“It seems like a really good decision for a competent individual who is diagnosed with a terminal illness and wants to decide how they are going to engage in their own death,” she said. “I don’t know how it will impact people in the hospital who hadn’t anticipated their imminent death…who get up in the morning and think they are going to have a normal day and have a huge stroke and by the end of the week they are in discussions with doctors about whether to continue life support.”

While Wells personally believes this development to be a “positive” one, she is aware of how complicated it will be when put into practice.

For Dean Iain Luke, who serves St James Anglican Church in Peace River in the diocese of Athabasca,  and is often involved in care for the dying, the question was likewise less a matter of right or wrong and more about how the church should respond.

“I think it’s just complicated,” he said. “The world we are in has changed in this decision, and in a public policy sense it doesn’t matter much if we are for it or against it. And actually, from a Gospel sense I’m not sure that it matters that much either.”

Of greater importance to both Luke and Wells was attentiveness to the relationship between palliative care as it is currently practiced and the new – and as of yet, hard to predict – effects of the court’s decision.

While admitting that it would be “very difficult to assess” the decisions impact on palliative care, Luke expressed his hope that funding to palliative care would, in fact, be increased.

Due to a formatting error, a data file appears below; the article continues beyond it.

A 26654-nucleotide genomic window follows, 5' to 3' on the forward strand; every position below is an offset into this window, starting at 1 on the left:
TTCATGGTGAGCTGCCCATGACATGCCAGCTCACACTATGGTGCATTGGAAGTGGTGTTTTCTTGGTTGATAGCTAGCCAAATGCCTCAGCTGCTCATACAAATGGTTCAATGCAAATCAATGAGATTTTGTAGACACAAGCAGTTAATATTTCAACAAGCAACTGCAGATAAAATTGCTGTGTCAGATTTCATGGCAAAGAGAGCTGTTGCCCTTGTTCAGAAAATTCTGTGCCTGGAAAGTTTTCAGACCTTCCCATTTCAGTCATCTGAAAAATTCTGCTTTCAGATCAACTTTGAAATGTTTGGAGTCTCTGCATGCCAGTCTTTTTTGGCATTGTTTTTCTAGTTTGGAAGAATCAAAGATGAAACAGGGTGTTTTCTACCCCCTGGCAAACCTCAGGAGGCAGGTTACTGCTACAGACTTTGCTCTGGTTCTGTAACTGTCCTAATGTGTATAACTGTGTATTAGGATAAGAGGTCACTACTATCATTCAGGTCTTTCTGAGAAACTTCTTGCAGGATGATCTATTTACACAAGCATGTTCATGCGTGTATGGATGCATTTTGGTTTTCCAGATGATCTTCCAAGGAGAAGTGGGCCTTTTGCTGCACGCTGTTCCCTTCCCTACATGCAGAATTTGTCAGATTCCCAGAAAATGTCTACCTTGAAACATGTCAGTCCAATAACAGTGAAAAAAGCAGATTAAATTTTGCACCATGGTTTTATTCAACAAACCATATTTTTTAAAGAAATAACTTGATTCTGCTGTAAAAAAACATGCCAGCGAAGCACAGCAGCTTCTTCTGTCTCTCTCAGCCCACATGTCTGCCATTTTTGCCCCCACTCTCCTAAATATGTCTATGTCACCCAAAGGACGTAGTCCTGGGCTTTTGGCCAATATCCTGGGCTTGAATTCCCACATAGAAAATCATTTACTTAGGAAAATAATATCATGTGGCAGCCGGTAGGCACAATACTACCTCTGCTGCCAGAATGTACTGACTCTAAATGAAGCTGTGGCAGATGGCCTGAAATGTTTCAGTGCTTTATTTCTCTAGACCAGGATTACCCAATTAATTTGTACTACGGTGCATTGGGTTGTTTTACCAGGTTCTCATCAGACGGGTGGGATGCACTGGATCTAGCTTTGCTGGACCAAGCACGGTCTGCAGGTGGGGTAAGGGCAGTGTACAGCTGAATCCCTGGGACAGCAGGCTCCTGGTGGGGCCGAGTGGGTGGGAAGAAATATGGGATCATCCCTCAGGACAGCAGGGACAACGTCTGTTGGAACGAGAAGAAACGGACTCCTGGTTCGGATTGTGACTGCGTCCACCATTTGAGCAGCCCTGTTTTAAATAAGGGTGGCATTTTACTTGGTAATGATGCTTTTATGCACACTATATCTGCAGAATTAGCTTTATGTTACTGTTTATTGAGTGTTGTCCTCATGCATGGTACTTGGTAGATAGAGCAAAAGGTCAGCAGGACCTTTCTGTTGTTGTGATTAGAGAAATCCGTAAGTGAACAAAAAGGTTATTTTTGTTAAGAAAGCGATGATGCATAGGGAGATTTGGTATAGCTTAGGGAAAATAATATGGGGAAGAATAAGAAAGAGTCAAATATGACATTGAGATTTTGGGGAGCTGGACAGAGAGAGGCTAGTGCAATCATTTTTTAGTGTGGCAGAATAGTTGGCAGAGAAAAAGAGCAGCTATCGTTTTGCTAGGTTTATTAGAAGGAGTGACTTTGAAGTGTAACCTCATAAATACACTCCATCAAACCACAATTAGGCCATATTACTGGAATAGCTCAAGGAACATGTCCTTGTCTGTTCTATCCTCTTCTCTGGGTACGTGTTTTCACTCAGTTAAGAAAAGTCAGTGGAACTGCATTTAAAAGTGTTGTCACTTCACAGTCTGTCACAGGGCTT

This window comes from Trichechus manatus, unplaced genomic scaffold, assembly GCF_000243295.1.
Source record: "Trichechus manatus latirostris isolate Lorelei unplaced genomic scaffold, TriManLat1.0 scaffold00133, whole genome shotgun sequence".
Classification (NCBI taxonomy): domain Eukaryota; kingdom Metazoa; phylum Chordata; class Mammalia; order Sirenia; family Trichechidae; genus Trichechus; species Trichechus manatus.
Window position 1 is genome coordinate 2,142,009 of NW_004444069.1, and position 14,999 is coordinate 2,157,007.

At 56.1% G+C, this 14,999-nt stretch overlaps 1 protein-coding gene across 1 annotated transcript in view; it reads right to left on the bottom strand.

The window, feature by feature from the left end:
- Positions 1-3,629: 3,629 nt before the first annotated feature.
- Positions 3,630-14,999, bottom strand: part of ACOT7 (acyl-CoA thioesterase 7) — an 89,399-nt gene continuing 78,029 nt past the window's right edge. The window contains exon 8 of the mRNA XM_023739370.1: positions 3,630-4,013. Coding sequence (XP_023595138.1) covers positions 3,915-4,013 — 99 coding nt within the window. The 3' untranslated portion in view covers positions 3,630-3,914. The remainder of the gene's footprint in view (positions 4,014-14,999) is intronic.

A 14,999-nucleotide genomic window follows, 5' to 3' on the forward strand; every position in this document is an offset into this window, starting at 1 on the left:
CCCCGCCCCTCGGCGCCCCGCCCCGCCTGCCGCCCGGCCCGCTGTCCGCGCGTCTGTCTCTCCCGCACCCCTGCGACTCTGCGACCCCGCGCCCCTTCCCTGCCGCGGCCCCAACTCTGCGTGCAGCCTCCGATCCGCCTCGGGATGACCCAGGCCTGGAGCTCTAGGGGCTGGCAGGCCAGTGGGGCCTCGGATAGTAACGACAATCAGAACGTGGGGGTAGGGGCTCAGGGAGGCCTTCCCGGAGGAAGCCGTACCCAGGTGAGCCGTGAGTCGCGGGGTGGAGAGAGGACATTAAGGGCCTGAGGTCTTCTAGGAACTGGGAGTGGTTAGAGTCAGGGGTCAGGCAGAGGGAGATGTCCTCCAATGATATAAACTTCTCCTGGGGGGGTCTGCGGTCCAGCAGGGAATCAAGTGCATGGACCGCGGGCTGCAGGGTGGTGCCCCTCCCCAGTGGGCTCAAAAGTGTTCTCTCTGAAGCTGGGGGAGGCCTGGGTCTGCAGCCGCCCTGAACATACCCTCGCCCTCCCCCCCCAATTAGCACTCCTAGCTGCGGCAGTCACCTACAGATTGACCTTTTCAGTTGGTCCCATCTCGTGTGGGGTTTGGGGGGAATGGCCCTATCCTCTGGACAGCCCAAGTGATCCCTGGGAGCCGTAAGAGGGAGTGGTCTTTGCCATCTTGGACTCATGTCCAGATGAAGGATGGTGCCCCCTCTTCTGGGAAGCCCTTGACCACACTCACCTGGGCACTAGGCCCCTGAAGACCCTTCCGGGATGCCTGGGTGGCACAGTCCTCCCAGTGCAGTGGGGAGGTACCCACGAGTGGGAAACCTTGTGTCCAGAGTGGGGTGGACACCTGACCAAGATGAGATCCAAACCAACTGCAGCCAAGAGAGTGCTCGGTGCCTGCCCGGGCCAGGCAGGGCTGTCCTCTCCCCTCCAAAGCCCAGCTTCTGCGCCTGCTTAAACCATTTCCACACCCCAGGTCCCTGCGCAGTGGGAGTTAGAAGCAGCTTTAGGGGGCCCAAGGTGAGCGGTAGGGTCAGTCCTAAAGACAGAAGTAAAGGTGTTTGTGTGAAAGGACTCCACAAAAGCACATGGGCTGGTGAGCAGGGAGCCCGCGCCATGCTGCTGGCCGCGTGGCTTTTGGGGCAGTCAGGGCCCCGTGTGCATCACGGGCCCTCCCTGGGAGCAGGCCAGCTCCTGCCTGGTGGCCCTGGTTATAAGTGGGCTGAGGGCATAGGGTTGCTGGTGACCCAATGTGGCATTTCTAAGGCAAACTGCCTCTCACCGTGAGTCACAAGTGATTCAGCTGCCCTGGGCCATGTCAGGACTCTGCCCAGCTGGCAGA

“If people are confronted by the reality that others are going to choose death because they don’t have appropriate care while dying, that may stir people to say that we need to be there for them,” he said.

For the Rev. Joanne Davies, the good thing that has come out of the court decision is that “we’re actually going to talk about death and dying and actually name it.” She expressed the hope that people – especially in the church – will actually say death and dying instead of using such euphemisms as “passing away, gone on, left us, lost.” The hope, too, is that people will see that “passage to death is one form of care,” said Davies, an Anglican chaplain in the diocese of Toronto, who serves as an ecumenical chaplain at Toronto’s Mt. Sinai Hospital and other health care centres in the city.

On Facebook, Anglicans also offered diverse views on the ruling. Roger Woodford was in favour of the decision saying,  “You can argue slippery slope to your heart’s content, but the fact remains that we’ve prolonged life to such an extent that sometimes existence itself becomes pure torture.”  George Ryder, who has worked in hospitals as a registered nurse, said doctor-assisted suicide was a “sad commentary on life.” Canadians have access to “amazing [facilities] offering palliative care to those who are dying in a compassionate way,” he said, adding that physicians whose role is to save lives may find it to difficult to participate in ending people’s lives.

Excerpts of the interviews can be found here.

(Editor’s Note: This story has been updated to include comments from readers, including laity.)

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Authors

  • André Forget

    André Forget was a staff writer for the Anglican Journal from 2014 to 2017.

  • Leigh Anne Williams

    Leigh Anne Williams joined the Anglican Journal in 2008 as a part-time staff writer. She also works as the Canadian correspondent for Publishers Weekly, a New York-based trade magazine for the book publishing. Prior to this, Williams worked as a reporter for the Canadian bureau of TIME Magazine, news editor of Quill & Quire, and a copy editor at The Halifax Herald, The Globe and Mail and The Bay Street Bull.